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March 07, 2009


Watchmen - The Movie Review


The short version - it's excellent, but is definitely for adults only unfortunately.

I'm not going to review the graphic novel by Alan Moore and Dave Gibbons, even though one of my copies is signed by the artist. Scandalously, I don't consider myself properly qualified, having only read it for the first time last year. I picked it up so many times in Forbidden Planet over the preceding two decades, but the price tag always made me hesitate, and say to myself "I'll just wait and get it in the sales". The sales did finally arrive, and I ended up with two copies - one signed one for the shelf, one to read.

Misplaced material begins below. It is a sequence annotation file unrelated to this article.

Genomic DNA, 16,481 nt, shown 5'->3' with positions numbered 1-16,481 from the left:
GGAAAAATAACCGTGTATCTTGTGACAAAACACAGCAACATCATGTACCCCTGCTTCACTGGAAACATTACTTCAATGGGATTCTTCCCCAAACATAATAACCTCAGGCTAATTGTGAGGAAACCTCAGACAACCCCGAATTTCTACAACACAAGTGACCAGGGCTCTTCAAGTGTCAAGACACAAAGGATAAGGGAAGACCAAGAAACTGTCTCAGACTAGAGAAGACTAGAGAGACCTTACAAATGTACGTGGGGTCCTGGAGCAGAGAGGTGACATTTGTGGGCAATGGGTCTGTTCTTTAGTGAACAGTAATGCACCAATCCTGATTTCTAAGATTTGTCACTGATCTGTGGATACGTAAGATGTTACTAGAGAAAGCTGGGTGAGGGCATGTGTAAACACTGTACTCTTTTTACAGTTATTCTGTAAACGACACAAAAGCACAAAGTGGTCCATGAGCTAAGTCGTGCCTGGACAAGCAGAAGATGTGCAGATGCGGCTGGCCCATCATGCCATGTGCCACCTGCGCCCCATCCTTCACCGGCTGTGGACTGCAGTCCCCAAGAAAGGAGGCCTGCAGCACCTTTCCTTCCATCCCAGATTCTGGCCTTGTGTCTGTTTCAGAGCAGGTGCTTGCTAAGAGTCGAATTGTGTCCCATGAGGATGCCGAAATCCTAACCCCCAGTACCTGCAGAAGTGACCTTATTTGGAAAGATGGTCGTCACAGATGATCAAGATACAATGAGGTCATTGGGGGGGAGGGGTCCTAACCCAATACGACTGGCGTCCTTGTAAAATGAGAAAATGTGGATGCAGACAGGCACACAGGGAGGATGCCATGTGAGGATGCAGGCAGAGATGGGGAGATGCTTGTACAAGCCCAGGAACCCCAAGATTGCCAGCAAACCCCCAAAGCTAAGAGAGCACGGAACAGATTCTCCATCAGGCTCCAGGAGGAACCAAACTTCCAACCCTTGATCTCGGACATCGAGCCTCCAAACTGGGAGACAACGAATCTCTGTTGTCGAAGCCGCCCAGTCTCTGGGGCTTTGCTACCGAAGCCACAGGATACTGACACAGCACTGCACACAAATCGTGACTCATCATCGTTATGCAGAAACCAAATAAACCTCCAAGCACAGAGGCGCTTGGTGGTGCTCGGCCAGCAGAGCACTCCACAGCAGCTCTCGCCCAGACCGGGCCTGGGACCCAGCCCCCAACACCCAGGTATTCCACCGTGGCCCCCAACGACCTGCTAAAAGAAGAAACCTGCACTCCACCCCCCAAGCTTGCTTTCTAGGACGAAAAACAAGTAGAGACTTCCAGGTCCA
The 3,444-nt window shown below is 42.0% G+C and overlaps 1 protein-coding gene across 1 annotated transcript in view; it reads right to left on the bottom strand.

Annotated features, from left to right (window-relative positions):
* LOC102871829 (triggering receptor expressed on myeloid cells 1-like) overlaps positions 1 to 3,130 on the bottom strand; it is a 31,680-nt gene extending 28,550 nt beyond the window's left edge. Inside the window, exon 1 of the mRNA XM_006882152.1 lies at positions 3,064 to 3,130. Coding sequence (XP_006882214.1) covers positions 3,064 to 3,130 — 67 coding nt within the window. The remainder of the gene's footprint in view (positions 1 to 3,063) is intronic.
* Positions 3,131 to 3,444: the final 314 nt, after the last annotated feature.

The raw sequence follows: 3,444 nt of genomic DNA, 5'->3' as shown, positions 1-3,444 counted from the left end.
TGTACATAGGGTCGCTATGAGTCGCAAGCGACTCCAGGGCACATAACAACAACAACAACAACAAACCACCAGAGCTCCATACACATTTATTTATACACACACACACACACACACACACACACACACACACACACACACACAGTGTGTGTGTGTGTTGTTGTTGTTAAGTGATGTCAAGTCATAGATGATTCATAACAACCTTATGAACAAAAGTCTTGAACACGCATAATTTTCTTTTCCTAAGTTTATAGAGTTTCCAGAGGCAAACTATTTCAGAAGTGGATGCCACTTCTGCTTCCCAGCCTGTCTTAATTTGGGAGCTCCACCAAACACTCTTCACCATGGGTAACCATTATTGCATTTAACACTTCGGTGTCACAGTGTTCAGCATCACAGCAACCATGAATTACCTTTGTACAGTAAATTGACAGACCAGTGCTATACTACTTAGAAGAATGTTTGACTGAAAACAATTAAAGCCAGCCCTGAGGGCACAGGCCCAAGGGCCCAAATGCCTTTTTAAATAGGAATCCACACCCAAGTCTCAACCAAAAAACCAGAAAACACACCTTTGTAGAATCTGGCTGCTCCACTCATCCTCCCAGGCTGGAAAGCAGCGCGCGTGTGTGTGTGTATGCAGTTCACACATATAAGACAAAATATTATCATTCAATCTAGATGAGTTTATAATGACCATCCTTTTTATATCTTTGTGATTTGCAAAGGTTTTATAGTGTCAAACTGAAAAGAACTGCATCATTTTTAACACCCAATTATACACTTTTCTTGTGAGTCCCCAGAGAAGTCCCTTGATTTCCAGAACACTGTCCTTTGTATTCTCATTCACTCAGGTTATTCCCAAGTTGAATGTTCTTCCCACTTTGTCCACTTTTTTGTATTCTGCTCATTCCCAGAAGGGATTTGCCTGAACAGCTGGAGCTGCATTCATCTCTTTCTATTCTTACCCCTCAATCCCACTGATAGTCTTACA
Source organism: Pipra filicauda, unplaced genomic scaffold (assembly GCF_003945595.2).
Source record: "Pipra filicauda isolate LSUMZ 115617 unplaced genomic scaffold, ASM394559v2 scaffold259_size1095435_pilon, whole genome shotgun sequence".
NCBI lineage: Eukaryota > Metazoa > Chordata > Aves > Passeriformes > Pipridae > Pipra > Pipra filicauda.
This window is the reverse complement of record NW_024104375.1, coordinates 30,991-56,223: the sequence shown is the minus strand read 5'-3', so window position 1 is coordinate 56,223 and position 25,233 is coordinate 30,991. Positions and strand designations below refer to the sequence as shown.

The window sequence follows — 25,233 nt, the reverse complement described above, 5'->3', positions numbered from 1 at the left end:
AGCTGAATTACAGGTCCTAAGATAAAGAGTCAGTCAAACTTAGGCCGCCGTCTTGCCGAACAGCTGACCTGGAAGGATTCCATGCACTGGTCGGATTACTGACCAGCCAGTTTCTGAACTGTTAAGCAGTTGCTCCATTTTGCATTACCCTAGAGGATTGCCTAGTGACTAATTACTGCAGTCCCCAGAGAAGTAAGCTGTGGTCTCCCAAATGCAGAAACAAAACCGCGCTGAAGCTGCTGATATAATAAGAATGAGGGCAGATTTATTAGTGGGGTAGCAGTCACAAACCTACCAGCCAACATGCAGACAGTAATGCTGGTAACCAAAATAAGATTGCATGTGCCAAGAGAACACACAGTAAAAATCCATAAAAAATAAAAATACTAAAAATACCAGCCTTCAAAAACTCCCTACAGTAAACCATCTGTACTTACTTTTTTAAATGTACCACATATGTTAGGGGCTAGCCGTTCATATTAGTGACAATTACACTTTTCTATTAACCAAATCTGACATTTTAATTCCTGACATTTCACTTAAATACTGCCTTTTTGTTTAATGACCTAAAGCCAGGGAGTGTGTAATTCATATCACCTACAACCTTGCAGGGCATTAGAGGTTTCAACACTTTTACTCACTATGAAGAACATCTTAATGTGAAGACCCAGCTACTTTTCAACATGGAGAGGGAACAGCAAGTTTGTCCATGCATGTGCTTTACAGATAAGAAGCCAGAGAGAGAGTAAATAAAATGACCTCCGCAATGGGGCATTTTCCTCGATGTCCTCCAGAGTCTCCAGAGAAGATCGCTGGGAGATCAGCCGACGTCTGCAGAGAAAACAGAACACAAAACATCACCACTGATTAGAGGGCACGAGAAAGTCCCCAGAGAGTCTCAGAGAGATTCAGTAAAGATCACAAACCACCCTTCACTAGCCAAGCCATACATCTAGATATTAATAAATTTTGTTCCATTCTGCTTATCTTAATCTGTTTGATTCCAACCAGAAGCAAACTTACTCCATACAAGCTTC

Why all the preamble then? This is a movie review, not a comic review. The reason is so that you understand that I don't actually have a lot of the emotional investment that many other reviewers have. Comic fans 'love' this book, have been waiting a very long time, for something that the author has said was unfilmable, to reach the screen. They will tell you that the ending is different, maybe they won't like the omission of the comic within the comic story "Tales of the Black Freighter". Maybe they've lived with the characters so long that the actors will never live up to their expectations. I have none of those misgivings, and yet, unlike the majority of cinema goers, I have actually read it, so I think I'm in quite a small category of people who only quite liked the comic.